Heartbreak and happiness

Most Australians remember Stuart Diver as the sole survivor of the 1997 Thredbo landslide.

However, many don’t know that 18 years after his wife Sally was killed in the landslide, Stuart’s second wife, Rosanna, died from breast cancer.

Today, Stuart is raising his daughter Alessia in Thredbo.

Stuart sat down with The Beacon to talk about how he’s coped with the challenges he’s faced, and why’s he’s come on board as a BCNA Ambassador.

Thinking back to your physical and emotional recovery after the Thredbo landslide, what helped you in this time?

The support and love of family and friends was very crucial in the early stages. Also the support and care provided by medical professionals, both from a physical standpoint as well as looking after my mental health, was crucial. I was lucky to surround myself with such great people. It is very difficult to go through major trauma on your own.

How did you cope with being a survivor when 18 others did not survive?

It was a very lonely experience. I never felt any guilt and I vowed to live my life to the fullest in memory of everyone who had died.

How did you move on from the trauma of the landslide?

You really don’t have any other option except to move on with your life. Everyone moves at a different pace, so there is no right or wrong timeframe. You never really totally deal with such trauma and loss, so it is a constant work in progress to deal with the fallout. My mental health is of paramount importance to me and I work very hard to make sure I am giving myself every opportunity to be in a good emotional place. I made a conscious decision to live my life in the most positive manner I possibly could and to do all that I could to live a fulfilling life.

How did you feel when Rosanna was diagnosed with breast cancer?

I was devastated. Having already lost my wife Sally, I definitely started to think that the world was being unfair. It wasn’t long before my mind clicked into a more positive path and I realised that the best thing for me to do was to support Rosanna and immerse myself in making sure that she had every opportunity to live a great life, which was very difficult at times.

What helped Rosanna after her diagnosis?

Support of family, friends and medical professionals. Also knowledge and information, as this gave us the power to make good decisions in regards to her treatment and wellbeing. We made a decision to throw everything we could at her treatment and recovery and we focused all of our energy on that.

What support did you need after Rosanna’s diagnosis?

The main support I needed was for my mental wellbeing. I used the services of my psychologist, as did Rosanna, which helped greatly with strategies to get through each stage of Rosanna’s treatment and recovery.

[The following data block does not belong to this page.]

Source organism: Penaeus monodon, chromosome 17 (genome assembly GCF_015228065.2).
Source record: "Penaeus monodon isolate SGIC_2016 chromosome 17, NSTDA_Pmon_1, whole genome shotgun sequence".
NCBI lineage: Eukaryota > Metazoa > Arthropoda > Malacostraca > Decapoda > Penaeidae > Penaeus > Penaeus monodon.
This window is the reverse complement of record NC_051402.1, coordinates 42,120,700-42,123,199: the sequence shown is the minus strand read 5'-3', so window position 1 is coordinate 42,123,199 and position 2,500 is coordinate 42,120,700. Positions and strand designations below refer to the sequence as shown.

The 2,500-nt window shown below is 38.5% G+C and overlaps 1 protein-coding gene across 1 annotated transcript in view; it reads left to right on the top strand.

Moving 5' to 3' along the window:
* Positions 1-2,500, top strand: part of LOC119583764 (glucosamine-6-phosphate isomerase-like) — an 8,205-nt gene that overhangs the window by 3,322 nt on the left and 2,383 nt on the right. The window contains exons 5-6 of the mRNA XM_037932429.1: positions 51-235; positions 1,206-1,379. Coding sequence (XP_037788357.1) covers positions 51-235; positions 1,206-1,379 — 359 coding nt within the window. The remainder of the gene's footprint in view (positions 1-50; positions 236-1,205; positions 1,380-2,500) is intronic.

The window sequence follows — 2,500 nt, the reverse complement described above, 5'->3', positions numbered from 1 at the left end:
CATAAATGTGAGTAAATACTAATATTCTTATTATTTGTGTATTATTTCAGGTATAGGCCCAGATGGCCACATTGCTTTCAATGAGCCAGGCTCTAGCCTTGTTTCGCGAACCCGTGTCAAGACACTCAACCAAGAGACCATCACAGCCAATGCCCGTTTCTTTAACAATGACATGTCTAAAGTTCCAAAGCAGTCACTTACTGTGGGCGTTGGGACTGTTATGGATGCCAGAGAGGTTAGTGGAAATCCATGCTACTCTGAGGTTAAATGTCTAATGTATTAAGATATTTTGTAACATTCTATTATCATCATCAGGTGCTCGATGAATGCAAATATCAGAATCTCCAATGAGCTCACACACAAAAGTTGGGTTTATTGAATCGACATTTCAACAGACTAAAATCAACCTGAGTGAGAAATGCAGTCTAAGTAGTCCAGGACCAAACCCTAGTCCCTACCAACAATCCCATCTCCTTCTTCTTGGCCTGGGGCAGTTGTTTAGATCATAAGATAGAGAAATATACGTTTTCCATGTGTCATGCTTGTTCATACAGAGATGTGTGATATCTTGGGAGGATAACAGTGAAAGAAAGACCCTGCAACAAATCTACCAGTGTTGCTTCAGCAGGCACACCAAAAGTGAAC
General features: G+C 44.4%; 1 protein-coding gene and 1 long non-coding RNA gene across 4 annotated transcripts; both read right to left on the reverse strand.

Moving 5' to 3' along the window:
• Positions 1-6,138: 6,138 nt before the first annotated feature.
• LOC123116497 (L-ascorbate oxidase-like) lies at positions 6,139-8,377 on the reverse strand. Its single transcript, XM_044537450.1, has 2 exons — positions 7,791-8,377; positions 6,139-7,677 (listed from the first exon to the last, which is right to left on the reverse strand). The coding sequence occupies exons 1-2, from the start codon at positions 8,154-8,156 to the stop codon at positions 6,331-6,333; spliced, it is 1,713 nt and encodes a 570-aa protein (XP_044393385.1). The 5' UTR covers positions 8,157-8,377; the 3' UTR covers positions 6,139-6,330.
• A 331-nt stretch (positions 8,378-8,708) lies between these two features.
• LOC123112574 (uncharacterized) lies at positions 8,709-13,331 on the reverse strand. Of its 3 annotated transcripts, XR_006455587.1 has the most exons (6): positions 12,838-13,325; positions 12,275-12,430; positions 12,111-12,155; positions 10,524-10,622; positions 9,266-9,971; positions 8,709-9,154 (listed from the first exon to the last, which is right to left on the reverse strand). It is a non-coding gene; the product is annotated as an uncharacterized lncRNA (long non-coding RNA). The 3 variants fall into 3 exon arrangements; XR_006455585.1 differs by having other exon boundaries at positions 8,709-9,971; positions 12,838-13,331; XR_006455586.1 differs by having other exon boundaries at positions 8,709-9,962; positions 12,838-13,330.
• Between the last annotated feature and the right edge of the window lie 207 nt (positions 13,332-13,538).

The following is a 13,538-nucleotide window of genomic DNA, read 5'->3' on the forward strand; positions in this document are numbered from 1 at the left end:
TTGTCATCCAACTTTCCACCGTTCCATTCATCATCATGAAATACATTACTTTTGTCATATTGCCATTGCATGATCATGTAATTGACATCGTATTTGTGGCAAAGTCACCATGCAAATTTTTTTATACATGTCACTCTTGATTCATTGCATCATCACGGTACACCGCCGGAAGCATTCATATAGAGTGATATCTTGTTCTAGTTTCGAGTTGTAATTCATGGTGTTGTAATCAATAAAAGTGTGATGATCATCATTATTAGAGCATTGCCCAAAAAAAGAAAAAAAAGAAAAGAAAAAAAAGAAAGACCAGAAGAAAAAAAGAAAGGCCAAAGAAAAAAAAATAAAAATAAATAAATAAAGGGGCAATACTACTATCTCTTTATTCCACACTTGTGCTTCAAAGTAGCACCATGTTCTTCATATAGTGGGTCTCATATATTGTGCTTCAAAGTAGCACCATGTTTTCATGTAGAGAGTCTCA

How did you approach Rosanna’s diagnosis with Alessia?

Rosanna was in remission when Alessia was born. We only started to talk to Alessia about her mum’s breast cancer when it returned and started to affect her health. Alessia was only two when this occurred, so we kept it simple and truthful – we let her ask the questions. As Rosanna’s health declined, we used my psychologist with Alessia to give us the tools to deal with the fact that her mum was more than likely going to die. It was the best decision we made, as Alessia is now seven and is a beautiful, emotionally balanced girl.

Do you ever feel angry about the challenges you’ve had to face?

Anger is a natural response to challenges and I have definitely felt anger towards my situation at times, but it is such a wasted emotion. I prefer to focus on what will make my life and the lives of those around me a more positive experience. You do need to spend some time dwelling on the negatives as long as you are using it as a platform to focus on the more positive things in life.

Why have you decided to become an ambassador for BCNA?

BCNA is an amazing organisation that is perfectly positioned to help everyone who is affected by breast cancer. The services it provides are integral to the overall wellbeing of people as they move through the various stages of treatment and recovery.

What do you look forward to?

Getting out of bed every morning and living life to its fullest.

If you would like to hear more from Stuart, he will be one of the special guest speakers at the Pink Lady Luncheons in Sydney (1 May) and Brisbane (23 May). Find out more at bcna.org.au.
Stuart Diver and his daughter Alessia

Stuart Diver and his daughter Alessia

Issue 82
Autumn 2018